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Should We Believe Anything Joe Biden Says?

With this weekend’s apparently ad-libbed call for regime change in Russia and the immediate walk-back of said call, it certainly seems like the more Joe Biden says, the less we should actually believe it.

Saying that Putin cannot be allowed to stay in power was just one of many gaffes he made this weekend, all of which the White House had to clean up in record time. The Putin line was obviously the most dangerous one Biden made all weekend, and it’s worth noting how swiftly the White House had to scramble on that one. In minutes, they were pushing out clarifications to their allies in the media.

That line, though, is probably the most dangerous line that could have been uttered.

The case you can’t make is that U.S. policy should be both of these policies at once. There’s a place for strategic ambiguity, but this isn’t one of them. Alas, this weekend, President Biden exclaimed, “For God’s sake, this man cannot remain in power!” and then his staff rushed to clarify that the president “was not discussing Putin’s power in Russia, or regime change,” which is the opposite of what the president actually said.

As Andrew Stuttaford aptly summarized, “The ‘clarification’ was the right thing to do (there was no choice, really), but the net effect is that Biden can be portrayed by Moscow as bellicose, while simultaneously coming across as weak to nervous allies in the East, and hopelessly muddled to allies elsewhere and, of course, to adversaries and the undecided across the globe.”

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To govern is to choose, and what’s become abundantly clear is that Joe Biden doesn’t like making tough decisions. He wants it both ways. Oftentimes when a leader tries to take the middle path because he’s trying to achieve contradictory goals, he achieves neither.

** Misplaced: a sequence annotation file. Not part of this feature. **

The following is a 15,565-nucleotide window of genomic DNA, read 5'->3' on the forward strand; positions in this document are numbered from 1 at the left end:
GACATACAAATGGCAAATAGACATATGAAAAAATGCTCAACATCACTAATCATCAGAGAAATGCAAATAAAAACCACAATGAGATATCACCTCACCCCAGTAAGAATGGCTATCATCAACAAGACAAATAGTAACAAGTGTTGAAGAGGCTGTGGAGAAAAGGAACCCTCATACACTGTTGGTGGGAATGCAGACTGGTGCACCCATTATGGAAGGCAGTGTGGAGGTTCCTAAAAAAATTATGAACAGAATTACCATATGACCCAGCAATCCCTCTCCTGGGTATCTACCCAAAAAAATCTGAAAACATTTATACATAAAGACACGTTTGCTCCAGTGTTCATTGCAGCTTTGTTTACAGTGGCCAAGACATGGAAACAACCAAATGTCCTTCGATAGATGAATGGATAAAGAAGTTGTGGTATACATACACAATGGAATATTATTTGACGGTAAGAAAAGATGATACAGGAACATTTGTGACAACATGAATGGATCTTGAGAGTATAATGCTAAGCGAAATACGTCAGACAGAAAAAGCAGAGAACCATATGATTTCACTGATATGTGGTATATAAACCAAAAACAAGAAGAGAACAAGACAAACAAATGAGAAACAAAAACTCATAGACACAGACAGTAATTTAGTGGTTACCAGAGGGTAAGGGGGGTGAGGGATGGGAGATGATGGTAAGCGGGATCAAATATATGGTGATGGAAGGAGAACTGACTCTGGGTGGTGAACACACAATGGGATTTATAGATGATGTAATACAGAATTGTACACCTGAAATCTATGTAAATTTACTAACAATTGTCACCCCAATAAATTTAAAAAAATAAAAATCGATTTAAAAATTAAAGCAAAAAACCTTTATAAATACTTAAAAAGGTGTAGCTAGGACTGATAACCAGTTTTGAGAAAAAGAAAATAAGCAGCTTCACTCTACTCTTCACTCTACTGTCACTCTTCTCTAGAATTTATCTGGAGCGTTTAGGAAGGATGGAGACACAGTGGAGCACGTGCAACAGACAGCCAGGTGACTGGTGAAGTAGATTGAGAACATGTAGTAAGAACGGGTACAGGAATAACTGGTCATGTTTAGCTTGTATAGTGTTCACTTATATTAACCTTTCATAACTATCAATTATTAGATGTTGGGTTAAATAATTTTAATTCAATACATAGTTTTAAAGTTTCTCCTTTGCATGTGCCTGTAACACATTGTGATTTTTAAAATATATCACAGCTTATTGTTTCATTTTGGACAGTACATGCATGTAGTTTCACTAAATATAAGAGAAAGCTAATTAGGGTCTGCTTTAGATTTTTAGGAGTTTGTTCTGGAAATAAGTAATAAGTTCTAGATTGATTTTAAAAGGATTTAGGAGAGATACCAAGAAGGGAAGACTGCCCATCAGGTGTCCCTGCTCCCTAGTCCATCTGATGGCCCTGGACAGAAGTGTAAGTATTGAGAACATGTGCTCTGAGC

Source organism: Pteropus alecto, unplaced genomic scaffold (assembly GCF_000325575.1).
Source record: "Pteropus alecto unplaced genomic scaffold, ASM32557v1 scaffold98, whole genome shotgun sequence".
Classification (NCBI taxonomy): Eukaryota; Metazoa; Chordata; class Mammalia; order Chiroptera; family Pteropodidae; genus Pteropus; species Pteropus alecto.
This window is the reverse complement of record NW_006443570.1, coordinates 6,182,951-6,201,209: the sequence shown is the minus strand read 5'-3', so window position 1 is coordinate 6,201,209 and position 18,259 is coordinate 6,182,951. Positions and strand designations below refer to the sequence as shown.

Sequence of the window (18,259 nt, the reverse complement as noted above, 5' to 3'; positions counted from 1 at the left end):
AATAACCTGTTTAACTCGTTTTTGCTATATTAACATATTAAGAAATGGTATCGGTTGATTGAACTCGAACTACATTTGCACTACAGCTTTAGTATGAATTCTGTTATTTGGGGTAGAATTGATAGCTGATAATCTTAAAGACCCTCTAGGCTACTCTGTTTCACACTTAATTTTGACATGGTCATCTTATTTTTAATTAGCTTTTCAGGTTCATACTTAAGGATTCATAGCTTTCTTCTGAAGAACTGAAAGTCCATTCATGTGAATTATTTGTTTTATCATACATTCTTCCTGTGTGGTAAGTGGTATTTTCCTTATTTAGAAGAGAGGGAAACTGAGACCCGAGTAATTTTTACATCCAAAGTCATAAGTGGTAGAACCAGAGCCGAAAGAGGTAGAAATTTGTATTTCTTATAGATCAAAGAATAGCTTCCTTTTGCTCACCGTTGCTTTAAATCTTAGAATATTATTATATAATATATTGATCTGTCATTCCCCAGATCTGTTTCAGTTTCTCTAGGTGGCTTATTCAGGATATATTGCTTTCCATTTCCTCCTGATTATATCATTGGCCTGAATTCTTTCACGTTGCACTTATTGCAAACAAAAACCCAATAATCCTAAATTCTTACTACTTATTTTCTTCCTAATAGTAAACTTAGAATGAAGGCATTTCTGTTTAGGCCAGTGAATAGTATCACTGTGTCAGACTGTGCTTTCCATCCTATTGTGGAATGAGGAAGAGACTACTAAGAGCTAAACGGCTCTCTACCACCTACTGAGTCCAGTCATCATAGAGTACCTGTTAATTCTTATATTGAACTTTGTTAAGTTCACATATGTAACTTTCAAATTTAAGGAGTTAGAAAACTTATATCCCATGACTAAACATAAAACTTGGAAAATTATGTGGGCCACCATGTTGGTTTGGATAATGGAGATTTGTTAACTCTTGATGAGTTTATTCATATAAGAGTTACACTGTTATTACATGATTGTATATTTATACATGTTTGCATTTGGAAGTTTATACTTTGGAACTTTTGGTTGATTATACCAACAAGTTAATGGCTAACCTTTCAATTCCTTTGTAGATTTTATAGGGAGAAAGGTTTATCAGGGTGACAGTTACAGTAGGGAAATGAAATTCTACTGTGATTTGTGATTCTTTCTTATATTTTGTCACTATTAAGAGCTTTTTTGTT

The U.S. cannot kick the can down the road on the question of how to see and treat Putin. The Russian dictator has altered his country’s constitution so that he can remain in power until at least 2036 — when Putin will be 84, which is old even by Joe Biden’s standards. Barring some unexpected turn of events, Putin will rule Russia until the day he dies.

The rhetoric appears to be almost an over-correction back to the Biden of 2020 — the Biden that said he could go toe-to-toe with Putin — after horribly mismanaging the Ukrainian crisis from the start. But it was an over-correction that he ad-libbed, versus a strategic misstep from the White House.

The problem is now that Putin will almost assuredly seek the complete and total destruction of whatever he sees in order to achieve his goals. Sure, the White House is now saying Biden didn’t mean what he said, but the damage was done. Putin can’t walk away now, and that means the Ukraine situation goes from bad to worse. On top of that, Biden will look even weaker by saying it and then never following through.

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This isn’t some new problem for the White House, though. They had to walk back his statement that the U.S. government wouldn’t pay money to immigrant families separated at the border. They had to walk back a claim that he got a COVID test every day. Jen Psaki had to clarify after Biden said he would vow to protect Taiwan.

At this point, one has to wonder if the White House intends for Americans to take Biden at his word. It would seem as though we shouldn’t take him literally when he goes off-script. That doesn’t bode well for the press, who relies on access to Biden in press events so they can dig further into his thoughts and policies. Everything will instead be filtered even more through Psaki and White House statements while Biden slips further and further back into the basement.

How dangerous is it for America that its leader can’t be trusted to speak off-script without causing an international incident? You think America looked weak after Afghanistan? Just imagine how weak we look when our own President tells reporters “I’m supposed to stop and walk out of the room,” because he can’t be trusted to speak his mind.

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